Al Janske sparkles when he talks about Graphic Fantasy, the comic book store at the corner of Broadway and 40th Street in Oakland that he owned back in the 1970s.
Janske was only 21 when he opened the store along with an equally young business partner. His bookstore experience was a part-time job during high school at the Joyce Bookstore in downtown Oakland. Later he sold old comic books on weekends at the Island Drive-In flea market in Alameda. Owning a store was a big step up, and Janske loved his customers, who came from all over the East Bay.
"it was really exciting to kids," he recalls. Some of those kids, he said, grew up to work backstage in Hollywood, in animation and costuming jobs — inspired in part by the comic books they bought at Graphic Fantasy.
Those were good years. So were the years growing up on Park Boulevard, just across the street from Piedmont, and attending with his parents and his brother George. And the years earning business degrees at San Francisco State, then working as an accountant — especially, Janske said, when he moved from the private sector to non-profits in the East Bay.
The bad times came later, after Janske quit his accounting job at Oakland's Clausen House, then found himself unemployable because of his age. They got worse this spring, when a bank foreclosed on the 4511 Park Blvd. house where Janske grew up and where he lived with his disabled brother after their parents' death. (George Janske has been diagnosed with an autistic spectrum disorder.) Janske, 59, had used up his retirement savings and was unable to keep up payments on a home equity loan he'd taken out to make repairs to the aging home.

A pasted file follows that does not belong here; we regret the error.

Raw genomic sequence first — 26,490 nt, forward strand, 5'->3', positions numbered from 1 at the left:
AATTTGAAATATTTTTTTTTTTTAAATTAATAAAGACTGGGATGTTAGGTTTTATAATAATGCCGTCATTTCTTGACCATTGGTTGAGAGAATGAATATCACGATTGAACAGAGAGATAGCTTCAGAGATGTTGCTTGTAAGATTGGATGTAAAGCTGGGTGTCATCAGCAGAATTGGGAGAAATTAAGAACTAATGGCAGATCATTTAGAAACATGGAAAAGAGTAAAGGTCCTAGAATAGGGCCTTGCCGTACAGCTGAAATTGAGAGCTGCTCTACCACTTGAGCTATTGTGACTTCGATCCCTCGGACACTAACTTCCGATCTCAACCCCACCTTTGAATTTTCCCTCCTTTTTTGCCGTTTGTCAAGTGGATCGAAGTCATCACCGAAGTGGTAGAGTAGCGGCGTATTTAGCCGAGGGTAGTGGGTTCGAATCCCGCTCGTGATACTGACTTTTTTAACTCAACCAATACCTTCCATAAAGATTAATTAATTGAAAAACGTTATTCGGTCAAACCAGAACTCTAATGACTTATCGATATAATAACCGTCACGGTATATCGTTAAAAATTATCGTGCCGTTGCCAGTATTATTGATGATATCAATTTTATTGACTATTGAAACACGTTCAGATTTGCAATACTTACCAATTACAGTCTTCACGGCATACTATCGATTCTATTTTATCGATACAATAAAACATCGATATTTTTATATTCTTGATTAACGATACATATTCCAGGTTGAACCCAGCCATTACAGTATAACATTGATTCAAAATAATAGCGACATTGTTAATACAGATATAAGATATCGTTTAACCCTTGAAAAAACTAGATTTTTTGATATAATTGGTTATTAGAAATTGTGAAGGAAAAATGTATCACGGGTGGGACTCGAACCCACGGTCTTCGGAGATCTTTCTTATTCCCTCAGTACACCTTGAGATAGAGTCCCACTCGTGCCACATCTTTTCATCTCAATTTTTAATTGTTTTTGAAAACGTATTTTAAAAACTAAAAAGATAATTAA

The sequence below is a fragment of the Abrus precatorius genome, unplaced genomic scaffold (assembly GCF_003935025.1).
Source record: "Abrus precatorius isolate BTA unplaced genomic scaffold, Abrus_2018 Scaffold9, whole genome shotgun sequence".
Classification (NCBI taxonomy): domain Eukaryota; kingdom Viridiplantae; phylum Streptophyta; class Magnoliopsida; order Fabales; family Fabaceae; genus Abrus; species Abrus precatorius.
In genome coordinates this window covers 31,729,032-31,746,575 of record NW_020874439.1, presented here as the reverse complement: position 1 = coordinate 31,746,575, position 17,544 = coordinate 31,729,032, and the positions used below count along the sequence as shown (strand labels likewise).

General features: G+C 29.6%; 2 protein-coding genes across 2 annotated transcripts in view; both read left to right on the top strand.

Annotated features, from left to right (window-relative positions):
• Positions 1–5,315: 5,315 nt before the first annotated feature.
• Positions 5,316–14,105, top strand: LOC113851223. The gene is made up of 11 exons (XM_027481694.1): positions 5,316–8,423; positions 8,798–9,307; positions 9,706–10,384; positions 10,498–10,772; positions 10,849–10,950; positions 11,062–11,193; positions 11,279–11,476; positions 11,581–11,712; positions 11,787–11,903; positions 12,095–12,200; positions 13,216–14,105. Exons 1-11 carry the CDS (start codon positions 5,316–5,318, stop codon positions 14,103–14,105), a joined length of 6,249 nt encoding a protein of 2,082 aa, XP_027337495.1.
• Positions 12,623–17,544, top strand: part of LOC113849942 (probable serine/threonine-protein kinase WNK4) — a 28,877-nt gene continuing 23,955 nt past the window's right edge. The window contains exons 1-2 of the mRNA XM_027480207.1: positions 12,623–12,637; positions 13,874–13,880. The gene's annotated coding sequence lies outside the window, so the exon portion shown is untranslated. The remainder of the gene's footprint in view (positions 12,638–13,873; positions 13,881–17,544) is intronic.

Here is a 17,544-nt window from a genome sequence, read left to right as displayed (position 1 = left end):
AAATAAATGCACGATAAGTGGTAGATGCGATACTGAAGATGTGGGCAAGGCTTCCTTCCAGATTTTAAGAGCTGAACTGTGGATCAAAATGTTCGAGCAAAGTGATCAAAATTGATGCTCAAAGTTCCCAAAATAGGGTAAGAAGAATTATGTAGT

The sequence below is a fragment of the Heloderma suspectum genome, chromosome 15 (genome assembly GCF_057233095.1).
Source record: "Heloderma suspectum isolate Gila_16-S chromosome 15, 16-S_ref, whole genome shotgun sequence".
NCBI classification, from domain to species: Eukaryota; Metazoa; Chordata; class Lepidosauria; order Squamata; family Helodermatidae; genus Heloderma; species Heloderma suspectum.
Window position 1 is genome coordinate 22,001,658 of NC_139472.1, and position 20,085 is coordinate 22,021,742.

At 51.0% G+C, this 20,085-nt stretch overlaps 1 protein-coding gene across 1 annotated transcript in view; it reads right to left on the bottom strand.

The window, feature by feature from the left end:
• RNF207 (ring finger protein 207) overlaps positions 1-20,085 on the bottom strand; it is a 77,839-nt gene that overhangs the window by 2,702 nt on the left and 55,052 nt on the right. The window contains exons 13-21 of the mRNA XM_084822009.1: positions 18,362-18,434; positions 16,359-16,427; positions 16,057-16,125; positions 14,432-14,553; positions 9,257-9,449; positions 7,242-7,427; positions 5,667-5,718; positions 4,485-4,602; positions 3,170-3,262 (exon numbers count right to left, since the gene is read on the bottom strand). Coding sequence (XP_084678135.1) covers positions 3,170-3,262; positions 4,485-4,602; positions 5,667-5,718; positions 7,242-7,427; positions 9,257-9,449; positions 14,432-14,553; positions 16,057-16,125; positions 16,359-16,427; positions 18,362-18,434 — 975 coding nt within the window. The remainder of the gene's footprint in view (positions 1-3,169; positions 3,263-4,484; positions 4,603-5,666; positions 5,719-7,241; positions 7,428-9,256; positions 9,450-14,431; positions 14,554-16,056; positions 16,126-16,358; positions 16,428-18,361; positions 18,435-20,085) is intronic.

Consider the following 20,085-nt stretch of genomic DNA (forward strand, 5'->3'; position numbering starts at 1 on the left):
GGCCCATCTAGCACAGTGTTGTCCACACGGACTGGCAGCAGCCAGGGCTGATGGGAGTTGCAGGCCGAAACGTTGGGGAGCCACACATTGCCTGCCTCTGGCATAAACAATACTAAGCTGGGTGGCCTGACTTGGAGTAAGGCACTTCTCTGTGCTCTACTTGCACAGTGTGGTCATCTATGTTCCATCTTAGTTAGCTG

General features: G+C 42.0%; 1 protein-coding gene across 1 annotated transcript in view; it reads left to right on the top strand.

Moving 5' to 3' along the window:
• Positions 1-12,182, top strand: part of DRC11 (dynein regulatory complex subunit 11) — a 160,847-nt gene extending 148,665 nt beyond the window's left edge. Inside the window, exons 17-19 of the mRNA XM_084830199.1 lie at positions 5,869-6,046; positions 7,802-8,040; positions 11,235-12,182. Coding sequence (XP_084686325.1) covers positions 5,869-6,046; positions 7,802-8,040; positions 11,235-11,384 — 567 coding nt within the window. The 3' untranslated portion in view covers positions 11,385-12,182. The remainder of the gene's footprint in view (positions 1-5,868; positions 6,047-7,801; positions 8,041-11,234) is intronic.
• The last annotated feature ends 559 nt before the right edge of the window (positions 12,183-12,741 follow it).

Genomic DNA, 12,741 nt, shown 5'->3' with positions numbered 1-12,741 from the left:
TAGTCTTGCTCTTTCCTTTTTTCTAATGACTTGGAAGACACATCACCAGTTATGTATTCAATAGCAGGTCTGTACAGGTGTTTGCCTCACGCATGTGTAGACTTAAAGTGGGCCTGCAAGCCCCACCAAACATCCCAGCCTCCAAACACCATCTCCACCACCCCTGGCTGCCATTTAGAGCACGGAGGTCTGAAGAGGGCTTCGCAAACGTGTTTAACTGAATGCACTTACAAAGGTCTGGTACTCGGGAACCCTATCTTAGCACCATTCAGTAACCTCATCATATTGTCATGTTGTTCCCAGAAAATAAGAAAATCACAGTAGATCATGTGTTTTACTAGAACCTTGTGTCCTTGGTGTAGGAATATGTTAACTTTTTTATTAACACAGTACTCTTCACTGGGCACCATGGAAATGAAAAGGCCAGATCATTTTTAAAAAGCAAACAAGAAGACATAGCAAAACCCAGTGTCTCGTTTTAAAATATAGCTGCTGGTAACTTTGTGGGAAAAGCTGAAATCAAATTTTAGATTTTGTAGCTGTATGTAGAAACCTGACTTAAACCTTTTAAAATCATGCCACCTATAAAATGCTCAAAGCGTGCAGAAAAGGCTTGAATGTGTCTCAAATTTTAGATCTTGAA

"I'm not the kind to ask for things," Janske said. When the brothers were evicted at the end of February, their income down to George's disability payments and a few hundred dollars they raised selling furniture, they moved first to a motel in Richmond and then into a tent in Mt. Diablo State Park with their three dogs.
That's when lightning struck — quite literally.
"It was okay until the storm of April 12 and 13," Janske says. That night, a lightning bolt split into three parts, hitting a nearby tree, burning holes in the brothers' tent and digging holes in the ground beneath metal objects in the tent.
"It was a very peculiar feeling," Janske says. While he did receive minor injuries, Janske was more concerned about his brother, who legs were numbed, and the dogs, who needed calming.
The lightning strike also set off a chain of events that is helping the Janske brothers rebuild their lives. A state park superintendent visited them and then contacted Denis Cuff, a writer for the Contra Costa Times. (You may read Cuff's first article about the Janskes here and a follow-up article here.)
A Glenview neighbor, Heather Reloq, read Cuff's first article, accompanied him on a visit to the Janskes at their Mt. Diablo tent and quickly became a one-woman fundraising coordinator. While Reloq hadn't met the Janskes before, she lived near them and felt the neighborhood should help out.
So far, the fundraising campaign has raised more than $11,000 for the brothers through individual donations and proceeds of a neighborhood bake sale. They are back at the Richmond motel where they stayed earlier, but plans were in the works this week for them to act as caretakers for an Oakland home. Janske has been able to attend a resume writing class and take the dogs for needed veterinary care. He'd like to return to work, preferably for a nonprofit agency.
A fundraiser and "thank you" party with food and entertainment is scheduled Sunday, May, 20, at Pacific Coast Brewing Co., 906 Washington St. in downtown Oakland (between Ninth and Tenth streets) from 3:30 to 7 p.m. A portion of sales will benefit the Janske brothers.
Contributions may also be made online at https://fundrazr.com/campaigns/0IW27.